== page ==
Any week now, the Federal Trade Commission is expected to rule on the proposed merger between Medco Health Services and Express Scripts.
Trouble is, outside of Wall Street and the drug industry, there’s little interest in the deal.
That’s because by its very nature, the arcane world of pharmacy benefit managers isn’t exactly the thing of dinner table conversation.
Yet what they do is.
They’re the middleman between you, your drug store and your insurer.
They control the cost of what you pay for drugs and which drug stores you should use. And based on deals they strike with drug companies, they even try to influence what drugs you take—in some cases refusing to fill the script recommended by your doctor.
I’d go so far as to say they’re the key player in what some might argue is one-step removed from a legal drug cartel.
“Few markets are as concentrated, opaque and complex and subject to rampant anticompetitive and deceptive conduct such as the PBM market,” is the way industry critic David Balto, a former FTC lawyer, put it in testimony before the Department of Labor in 2010 regarding PBM transparency.
The deal, if approved, would shift the industry to a duopoly from oligopoly.
Critics like Balto worry that such a concentration among two of the three biggest PBMs would cause health care costs to go up.
Medco and Express Scripts execs, in a joint conference call announcing the deal, said it wouldn’t — and with $1 billion in “synergies” from the merger would help reduce costs even more.
I say: Since when is less competition ever good for all but investors? Answer — rarely if ever, especially with industry already as quietly powerful as PBMs.
In its early days, PBMs were fee-driven intermediaries and administrators. But over the years they’ve evolved to the point of, in some cases, owning the mail-order drug store you’re encouraged to use. Or as is the case of CVS Caremark , the drug store owns the PBM, which directs you to use its own drug store. (I’m still not sure how that’s not an obvious conflict, but I digress...)
The result has been a rapidly consolidating industry (Medco, for example, has been bought, sold and now possibly merged) with rising profits but relatively thin margins.
Balto, who represents opponents of the Medco-Express Scripts deal, notes that between 2004 and 2008, “the three major PBMs have been the subject of six major federal or multi-district cases over allegations of fraud; misrepresentation to plan sponsors, patients, and providers; unjust enrichment through secret kickback schemes; and failure to meet ethical and safety standards” — resulting in more than $371 million in damages.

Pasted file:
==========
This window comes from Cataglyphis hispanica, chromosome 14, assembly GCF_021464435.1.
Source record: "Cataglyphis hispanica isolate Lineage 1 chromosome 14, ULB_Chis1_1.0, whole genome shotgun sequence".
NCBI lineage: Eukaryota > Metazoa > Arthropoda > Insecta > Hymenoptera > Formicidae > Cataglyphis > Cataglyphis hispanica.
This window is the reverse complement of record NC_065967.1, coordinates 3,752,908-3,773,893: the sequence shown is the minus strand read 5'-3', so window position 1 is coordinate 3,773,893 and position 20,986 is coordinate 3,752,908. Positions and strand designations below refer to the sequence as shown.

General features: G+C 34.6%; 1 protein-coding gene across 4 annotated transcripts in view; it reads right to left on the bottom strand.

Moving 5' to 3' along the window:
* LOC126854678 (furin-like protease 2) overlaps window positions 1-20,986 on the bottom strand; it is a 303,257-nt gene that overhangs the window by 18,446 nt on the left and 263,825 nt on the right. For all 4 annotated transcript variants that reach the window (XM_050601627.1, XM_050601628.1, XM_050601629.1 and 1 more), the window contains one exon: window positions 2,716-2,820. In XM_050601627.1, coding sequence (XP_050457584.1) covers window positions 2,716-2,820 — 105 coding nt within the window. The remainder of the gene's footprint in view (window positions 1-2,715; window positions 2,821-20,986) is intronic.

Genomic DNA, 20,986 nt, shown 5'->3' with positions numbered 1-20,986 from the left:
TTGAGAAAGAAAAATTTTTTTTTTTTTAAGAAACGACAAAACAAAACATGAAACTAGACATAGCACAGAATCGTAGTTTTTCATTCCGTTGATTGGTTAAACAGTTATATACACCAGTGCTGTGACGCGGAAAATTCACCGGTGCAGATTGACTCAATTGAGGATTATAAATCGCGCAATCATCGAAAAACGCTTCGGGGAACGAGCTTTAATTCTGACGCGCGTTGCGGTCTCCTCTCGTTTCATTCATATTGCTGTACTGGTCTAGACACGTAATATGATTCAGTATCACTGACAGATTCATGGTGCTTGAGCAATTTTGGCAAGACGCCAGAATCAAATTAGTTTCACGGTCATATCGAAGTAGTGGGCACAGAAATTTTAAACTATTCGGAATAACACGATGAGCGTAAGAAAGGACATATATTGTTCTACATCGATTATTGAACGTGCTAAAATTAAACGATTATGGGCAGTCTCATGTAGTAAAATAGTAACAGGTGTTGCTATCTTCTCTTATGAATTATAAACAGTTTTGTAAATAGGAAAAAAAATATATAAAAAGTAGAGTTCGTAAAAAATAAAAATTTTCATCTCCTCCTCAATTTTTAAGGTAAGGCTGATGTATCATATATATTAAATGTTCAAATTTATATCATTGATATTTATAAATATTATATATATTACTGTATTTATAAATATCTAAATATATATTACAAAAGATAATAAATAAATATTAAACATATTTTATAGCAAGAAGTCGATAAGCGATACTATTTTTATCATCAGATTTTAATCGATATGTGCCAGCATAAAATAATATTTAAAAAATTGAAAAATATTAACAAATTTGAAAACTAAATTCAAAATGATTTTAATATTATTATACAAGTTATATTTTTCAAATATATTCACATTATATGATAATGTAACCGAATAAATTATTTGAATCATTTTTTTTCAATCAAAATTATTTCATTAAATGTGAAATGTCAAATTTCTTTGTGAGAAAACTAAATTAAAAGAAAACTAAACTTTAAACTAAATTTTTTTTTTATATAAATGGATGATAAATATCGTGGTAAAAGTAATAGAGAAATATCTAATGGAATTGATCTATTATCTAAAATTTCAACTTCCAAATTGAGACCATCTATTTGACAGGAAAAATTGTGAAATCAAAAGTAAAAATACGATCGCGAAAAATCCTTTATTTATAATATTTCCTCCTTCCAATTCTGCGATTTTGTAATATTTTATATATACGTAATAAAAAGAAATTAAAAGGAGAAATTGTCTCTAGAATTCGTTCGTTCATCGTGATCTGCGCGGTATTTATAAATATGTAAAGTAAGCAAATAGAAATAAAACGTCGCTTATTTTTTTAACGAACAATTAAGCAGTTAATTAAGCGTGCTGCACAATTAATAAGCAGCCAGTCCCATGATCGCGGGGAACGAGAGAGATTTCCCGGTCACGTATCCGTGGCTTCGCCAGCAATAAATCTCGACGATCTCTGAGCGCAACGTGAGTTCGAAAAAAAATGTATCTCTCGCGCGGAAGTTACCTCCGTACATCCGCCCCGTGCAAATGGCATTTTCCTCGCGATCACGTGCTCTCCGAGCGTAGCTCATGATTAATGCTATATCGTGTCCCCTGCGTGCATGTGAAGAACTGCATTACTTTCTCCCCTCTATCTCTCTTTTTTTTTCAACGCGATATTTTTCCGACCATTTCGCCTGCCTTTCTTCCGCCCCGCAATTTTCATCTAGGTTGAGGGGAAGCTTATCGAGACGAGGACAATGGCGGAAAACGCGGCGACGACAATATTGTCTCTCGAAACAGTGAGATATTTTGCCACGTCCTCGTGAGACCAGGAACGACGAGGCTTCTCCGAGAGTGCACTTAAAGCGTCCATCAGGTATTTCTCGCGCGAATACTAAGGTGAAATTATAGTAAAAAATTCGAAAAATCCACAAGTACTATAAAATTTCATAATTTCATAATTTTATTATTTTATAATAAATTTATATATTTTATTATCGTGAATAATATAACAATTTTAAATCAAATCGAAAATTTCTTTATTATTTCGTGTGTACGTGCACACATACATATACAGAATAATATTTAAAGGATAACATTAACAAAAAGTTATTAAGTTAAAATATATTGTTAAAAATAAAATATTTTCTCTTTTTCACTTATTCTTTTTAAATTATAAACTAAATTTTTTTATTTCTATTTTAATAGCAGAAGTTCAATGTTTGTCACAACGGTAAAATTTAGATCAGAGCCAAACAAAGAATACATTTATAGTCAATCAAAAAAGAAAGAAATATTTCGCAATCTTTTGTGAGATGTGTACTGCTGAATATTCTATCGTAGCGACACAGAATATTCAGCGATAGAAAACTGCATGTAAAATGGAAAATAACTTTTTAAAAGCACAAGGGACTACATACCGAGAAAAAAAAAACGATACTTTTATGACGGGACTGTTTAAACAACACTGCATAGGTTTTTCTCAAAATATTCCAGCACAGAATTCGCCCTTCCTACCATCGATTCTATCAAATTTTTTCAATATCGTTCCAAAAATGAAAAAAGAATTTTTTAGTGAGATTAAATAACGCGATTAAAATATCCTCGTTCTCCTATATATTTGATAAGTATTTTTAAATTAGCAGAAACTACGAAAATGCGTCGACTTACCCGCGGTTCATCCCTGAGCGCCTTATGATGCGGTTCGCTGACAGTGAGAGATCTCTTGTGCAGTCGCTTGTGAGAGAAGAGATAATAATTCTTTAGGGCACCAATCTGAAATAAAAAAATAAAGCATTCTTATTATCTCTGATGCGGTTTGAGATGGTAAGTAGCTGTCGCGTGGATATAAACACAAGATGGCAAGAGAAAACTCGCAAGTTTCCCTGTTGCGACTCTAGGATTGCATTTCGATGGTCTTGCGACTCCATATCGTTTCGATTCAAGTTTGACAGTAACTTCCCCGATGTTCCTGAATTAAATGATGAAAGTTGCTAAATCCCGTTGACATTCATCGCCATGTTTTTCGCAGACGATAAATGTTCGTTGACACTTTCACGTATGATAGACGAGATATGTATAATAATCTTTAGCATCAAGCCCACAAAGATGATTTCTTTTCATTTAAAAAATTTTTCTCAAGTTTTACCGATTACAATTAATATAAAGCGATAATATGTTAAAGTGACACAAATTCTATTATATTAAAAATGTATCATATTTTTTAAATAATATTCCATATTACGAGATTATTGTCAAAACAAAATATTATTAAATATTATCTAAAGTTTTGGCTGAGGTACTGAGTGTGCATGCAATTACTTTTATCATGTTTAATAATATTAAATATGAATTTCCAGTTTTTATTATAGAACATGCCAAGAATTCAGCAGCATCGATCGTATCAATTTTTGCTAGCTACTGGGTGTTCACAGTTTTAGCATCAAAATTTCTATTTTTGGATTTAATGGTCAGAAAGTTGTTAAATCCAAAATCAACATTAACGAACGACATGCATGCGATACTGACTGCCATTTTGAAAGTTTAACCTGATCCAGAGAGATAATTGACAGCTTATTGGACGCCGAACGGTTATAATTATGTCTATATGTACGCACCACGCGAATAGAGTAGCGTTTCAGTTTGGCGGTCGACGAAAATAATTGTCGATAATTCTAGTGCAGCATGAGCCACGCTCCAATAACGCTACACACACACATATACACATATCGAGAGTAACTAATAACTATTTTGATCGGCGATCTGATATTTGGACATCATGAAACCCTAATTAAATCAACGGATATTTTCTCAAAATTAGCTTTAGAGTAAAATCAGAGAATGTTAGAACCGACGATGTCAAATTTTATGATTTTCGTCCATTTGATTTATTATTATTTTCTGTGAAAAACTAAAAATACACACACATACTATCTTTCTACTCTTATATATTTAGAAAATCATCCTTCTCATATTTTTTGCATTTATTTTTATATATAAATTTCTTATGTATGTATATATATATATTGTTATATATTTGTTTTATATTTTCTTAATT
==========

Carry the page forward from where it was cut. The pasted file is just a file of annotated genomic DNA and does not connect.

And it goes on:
But according to a spokesman for the industry lobbying group, the Pharmaceutical Care Management Association: “Simply put, if PBMs didn’t save money and improve access and safety, we wouldn’t be around (i.e., employers wouldn’t hire a PBM).”
Furthermore, the industry’s stresses that with its negotiating power it believes over the next decade, PBMs will save almost $2 trillion in drug costs.
Maybe — or maybe not.
Reality is nobody can really say for sure because the inner-workings of PBMs and the mechanics of the deals they strike with drug companies are simply too complicated.
Or as Walgreen claims to have discovered — too powerful. Walgreen recently decided to end its relationship with Express Scripts rather than agree to contractual terms that it believed were onerous.
The move caused Walgreen’s stock to tumble, as customers whose pharmacy plans are tied to Express Scripts were likely to flee to other drug chains.
Which gets us to the bigger question: Have PBMs become too powerful?
Writing in the Annals of Health Care last year, then University of Chicago law student Mark Maedor (now with the FTC’s health care enforcement division), wrote:
“To patients, it appears they are purchasing medication from a pharmacy — with their doctor’s permission — and are simultaneously or subsequently reimbursed for their expense by their insurance company. In reality, their purchase is the end result of an extensive process of contract negotiation, cost-benefit analysis, corporate haggling, manufacturer rebates, and the artful salesmanship of pharmacy benefit managers. While simplified transactions are ordinarily beneficial to consumers, in the case of prescription drugs they conceal unnecessarily inflated prices.”
He adds: “What is clear is that pharmacy benefit management companies have developed and grown into a business model that pits their profit incentives against the financial needs of their clients and, at times, the health of patients.”
Not sure that's what the doctor meant to order.
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